The Lexington Courier-Journal reported in late November that 18- year- old Garrett Dye was sentenced to 50 years for the murder of his adopted sister, Amy Dye, who was 9- years-old. Amy was removed from her mother in Washington state at the age of three. For two years she was shuffled between foster homes and relatives. Finally, at the age of five, her great aunt petitioned to adopt her, a seemingly happy ending to her ordeal. She came to Kentucky first as a foster child, into a home approved by state authorities, and then as an adopted daughter. The aunt received $550.60 a month to support the adoption.
What the state failed to do was verify that her new home would be a safe one. As is too often the case government workers did a shoddy job of keeping her safe. Across the nation kids under state protection, both in foster care and in cases of abuse that involve families, are at great risk of harm. In Amy’s case the warning signs were evident early on. Reports by school officials of suspected abuse were sent to the agency that is charged with protecting kids in Kentucky, but they went unheeded or were dismissed. School officials gave notice that they suspected abuse within a month of Amy’s adoption, but nothing was done. The judge, Tyler Gill, labeled the state’s Cabinet of Health and Family Services a “dysfunctional institution”
Garrett, who was 17 at the time of the murder, had also been abused by his father at age 10. This was substantiated by the Cabinet, but no action was taken. The same abuser was living in the house when Amy was killed. Records show that the adoptive parents, Christopher and Kimberly Dye forced the girl to go outside in freezing weather because she soiled herself. The “mother”, according to state reports, was tired of the girl’s incontinence. Christopher Dye also admitted to abandoning the girl in a parking lot in order to teach her a lesson.
On the snowy night of February 4th when Amy was killed, she and Garrett were outside shoveling gravel as punishment for “misbehaving.” Garrett confessed to becoming angry at her and beating her with a pick handle. Both he, as a victim of confirmed abuse, and Amy, as a foster child and then as an adoptee were supposedly being protected by the state. The same state paid Kimberly Dye
According to AdoptUSkids, nearly 500,000 kids in the United States are in foster care. These kids are more likely to have academic problems, behavioral issues, mental illness, sexually transmitted diseases, and to suffer abuse. A 2009 report by the Center for Family Policy and Research estimated that 1,770 kids died from abuse and neglect that year.
An article in Enough of Us (www.enoughof.us) claims that in California only 2 percent of foster kids attend college. One fourth end up in jail within two years of reaching adulthood. One in five become homeless. Good statistics are hard to come by, but during my time in prison I talked with many inmates who had been through the foster care systems of various states.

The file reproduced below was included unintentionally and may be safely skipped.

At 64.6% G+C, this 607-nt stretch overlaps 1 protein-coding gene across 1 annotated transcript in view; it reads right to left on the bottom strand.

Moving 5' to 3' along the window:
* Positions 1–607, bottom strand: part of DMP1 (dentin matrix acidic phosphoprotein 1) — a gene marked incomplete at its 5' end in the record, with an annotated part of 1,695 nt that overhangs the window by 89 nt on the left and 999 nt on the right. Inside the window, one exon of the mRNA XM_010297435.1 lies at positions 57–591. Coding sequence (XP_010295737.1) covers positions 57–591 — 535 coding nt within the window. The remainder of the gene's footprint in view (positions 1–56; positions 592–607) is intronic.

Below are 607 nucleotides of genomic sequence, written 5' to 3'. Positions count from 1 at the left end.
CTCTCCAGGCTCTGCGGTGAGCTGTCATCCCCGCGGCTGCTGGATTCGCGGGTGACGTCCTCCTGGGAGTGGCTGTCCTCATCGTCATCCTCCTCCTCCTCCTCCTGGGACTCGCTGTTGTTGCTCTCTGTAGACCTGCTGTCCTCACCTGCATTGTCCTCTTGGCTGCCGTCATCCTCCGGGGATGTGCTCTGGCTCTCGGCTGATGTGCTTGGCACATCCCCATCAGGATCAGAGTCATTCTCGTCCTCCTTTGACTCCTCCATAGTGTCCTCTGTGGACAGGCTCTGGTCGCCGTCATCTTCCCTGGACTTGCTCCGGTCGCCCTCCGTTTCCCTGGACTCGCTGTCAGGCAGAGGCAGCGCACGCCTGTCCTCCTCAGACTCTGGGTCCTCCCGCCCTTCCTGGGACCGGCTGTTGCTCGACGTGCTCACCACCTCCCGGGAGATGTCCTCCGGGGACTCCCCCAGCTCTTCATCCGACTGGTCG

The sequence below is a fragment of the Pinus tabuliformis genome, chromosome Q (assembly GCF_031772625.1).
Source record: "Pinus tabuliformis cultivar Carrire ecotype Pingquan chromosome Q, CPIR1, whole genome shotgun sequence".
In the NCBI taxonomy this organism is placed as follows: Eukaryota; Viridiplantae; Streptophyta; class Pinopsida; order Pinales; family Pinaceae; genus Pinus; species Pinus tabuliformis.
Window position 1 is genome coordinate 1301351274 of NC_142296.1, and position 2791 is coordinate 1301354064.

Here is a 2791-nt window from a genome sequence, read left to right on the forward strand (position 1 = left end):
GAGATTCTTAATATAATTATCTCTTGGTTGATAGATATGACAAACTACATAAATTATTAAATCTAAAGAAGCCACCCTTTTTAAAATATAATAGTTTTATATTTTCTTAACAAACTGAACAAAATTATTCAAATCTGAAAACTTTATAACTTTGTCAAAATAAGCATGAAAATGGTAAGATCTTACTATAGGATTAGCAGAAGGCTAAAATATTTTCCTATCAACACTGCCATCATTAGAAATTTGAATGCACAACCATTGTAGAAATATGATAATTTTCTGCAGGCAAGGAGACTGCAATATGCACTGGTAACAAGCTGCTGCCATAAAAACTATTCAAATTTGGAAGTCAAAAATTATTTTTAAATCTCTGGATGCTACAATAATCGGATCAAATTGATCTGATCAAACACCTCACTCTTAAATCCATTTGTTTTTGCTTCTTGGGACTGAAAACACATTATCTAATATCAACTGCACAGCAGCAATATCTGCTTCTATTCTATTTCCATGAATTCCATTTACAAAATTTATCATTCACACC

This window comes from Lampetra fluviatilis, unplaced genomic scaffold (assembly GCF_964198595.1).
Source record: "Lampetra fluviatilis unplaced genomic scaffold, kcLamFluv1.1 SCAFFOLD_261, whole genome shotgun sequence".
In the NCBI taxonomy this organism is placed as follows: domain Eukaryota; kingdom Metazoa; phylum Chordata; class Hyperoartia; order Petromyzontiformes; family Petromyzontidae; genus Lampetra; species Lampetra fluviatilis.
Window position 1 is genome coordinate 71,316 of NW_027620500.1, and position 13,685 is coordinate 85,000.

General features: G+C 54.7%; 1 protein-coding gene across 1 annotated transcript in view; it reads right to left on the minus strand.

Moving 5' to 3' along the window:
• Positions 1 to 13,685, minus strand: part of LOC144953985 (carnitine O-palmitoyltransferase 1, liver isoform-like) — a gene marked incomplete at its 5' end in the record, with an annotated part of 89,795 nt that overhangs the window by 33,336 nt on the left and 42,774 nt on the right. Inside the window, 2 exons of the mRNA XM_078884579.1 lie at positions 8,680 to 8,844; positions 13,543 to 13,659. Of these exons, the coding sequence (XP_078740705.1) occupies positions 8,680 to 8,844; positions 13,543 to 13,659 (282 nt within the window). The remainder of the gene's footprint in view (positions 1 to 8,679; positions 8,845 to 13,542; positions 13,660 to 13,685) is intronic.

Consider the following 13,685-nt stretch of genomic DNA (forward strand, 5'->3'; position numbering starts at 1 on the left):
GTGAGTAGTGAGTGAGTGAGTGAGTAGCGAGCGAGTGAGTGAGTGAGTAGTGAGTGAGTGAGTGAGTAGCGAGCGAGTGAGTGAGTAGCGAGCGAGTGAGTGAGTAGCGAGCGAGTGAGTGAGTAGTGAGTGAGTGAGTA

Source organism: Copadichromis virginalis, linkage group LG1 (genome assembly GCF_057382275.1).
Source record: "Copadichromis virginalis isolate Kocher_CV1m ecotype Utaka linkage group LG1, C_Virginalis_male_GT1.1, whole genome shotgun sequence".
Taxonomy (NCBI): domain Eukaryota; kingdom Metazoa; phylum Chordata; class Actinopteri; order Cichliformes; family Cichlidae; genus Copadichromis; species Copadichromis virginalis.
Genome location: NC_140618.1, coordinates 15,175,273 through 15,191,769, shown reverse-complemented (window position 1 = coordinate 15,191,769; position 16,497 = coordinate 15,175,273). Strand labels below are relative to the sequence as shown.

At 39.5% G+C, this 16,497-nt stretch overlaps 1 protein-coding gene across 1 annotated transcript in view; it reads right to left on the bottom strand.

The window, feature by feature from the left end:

One in particular, Billy, told awful tales of his experiences as a foster kid in Maryland. He and his siblings were separated when he was five or so. In his first foster home he became sick at the dinner table and vomited. The foster father forced him to eat what he had just thrown up. He suffered abuse and neglect until he was old enough to run away. Finally he was sent to a juvenile facility. In Georgia he got locked up at age 16 and served 20 years. Another friend, Tim, was sent to a “Christian” orphanage in Kentucky. He was also around five. After his mother died he and his brothers and sister were all sent there. He was crying in the courtyard and the head of the orphanage picked him up by the ankle and began whipping him with a leather strap until he began to bleed. He stopped crying. As a teen he went on a robbery spree to fuel his drug habit.
These two were representative of a lot of guys I knew. They were angry at the world. They were poorly socialized. They trusted few people. They had learned to protect themselves the hard way, and they were ready to hurt others in order to do it. They were determined to never be defenseless again.
I imagine that most kids who are adopted or are in foster care don’t suffer these kinds of extremity, and I have known several people who were fine foster parents. The idea of foster care is that kids are safer away from their parents than they are with them. The truth is that this is often not true. Sometimes even a bad situation with family is better than the unknowns of an overburdened system. For Amy, and for Garrett too, it is too late. Amy’s so called mother told the social worker that she was tired of Amy “pooping herself,” and that “if she was going to act like a dog, she would be treated like one.” This same woman continued to live with a proven abuser and allowed him to discipline the children. Somehow this home was seen as suitable by the state of Kentucky.